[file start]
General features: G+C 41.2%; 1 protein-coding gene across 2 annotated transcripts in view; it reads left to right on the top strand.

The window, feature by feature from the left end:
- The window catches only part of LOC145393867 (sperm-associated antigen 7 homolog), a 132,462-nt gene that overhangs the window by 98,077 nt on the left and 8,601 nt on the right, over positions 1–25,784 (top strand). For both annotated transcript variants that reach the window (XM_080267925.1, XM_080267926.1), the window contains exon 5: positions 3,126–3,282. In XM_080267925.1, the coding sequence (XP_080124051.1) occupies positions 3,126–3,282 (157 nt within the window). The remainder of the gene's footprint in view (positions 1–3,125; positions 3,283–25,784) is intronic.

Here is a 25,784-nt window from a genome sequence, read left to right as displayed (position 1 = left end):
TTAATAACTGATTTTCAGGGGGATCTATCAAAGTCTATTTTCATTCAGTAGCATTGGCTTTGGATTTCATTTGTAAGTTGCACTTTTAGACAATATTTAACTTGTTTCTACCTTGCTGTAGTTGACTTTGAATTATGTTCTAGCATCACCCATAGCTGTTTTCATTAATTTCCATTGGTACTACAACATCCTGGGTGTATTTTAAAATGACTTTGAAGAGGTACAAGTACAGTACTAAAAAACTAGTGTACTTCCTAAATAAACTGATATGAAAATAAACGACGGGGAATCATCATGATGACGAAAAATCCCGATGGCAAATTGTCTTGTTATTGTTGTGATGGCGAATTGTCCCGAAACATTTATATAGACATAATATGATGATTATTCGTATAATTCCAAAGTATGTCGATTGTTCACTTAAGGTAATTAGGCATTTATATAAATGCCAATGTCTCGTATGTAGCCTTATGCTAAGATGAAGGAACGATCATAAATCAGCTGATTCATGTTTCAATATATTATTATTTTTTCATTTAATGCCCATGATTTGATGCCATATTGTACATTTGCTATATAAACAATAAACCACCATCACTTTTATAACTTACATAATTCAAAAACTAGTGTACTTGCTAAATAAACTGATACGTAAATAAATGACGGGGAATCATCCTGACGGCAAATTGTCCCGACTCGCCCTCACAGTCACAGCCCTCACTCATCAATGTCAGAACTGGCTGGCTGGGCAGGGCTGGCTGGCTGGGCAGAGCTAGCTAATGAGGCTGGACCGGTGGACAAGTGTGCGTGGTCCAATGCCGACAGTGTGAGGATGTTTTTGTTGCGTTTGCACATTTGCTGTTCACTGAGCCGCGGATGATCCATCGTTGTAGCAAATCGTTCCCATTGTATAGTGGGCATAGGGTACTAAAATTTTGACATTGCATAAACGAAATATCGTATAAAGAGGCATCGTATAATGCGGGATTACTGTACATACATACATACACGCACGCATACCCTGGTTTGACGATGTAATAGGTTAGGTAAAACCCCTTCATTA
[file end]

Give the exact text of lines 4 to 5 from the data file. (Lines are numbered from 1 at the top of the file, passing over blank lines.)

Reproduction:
Here is a 25,784-nt window from a genome sequence, read left to right as displayed (position 1 = left end):
TTAATAACTGATTTTCAGGGGGATCTATCAAAGTCTATTTTCATTCAGTAGCATTGGCTTTGGATTTCATTTGTAAGTTGCACTTTTAGACAATATTTAACTTGTTTCTACCTTGCTGTAGTTGACTTTGAATTATGTTCTAGCATCACCCATAGCTGTTTTCATTAATTTCCATTGGTACTACAACATCCTGGGTGTATTTTAAAATGACTTTGAAGAGGTACAAGTACAGTACTAAAAAACTAGTGTACTTCCTAAATAAACTGATATGAAAATAAACGACGGGGAATCATCATGATGACGAAAAATCCCGATGGCAAATTGTCTTGTTATTGTTGTGATGGCGAATTGTCCCGAAACATTTATATAGACATAATATGATGATTATTCGTATAATTCCAAAGTATGTCGATTGTTCACTTAAGGTAATTAGGCATTTATATAAATGCCAATGTCTCGTATGTAGCCTTATGCTAAGATGAAGGAACGATCATAAATCAGCTGATTCATGTTTCAATATATTATTATTTTTTCATTTAATGCCCATGATTTGATGCCATATTGTACATTTGCTATATAAACAATAAACCACCATCACTTTTATAACTTACATAATTCAAAAACTAGTGTACTTGCTAAATAAACTGATACGTAAATAAATGACGGGGAATCATCCTGACGGCAAATTGTCCCGACTCGCCCTCACAGTCACAGCCCTCACTCATCAATGTCAGAACTGGCTGGCTGGGCAGGGCTGGCTGGCTGGGCAGAGCTAGCTAATGAGGCTGGACCGGTGGACAAGTGTGCGTGGTCCAATGCCGACAGTGTGAGGATGTTTTTGTTGCGTTTGCACATTTGCTGTTCACTGAGCCGCGGATGATCCATCGTTGTAGCAAATCGTTCCCATTGTATAGTGGGCATAGGGTACTAAAATTTTGACATTGCATAAACGAAATATCGTATAAAGAGGCATCGTATAATGCGGGATTACTGTACATACATACATACACGCACGCATACCCTGGTTTGACGATGTAATAGGTTAGGTAAAACCCCTTCATTA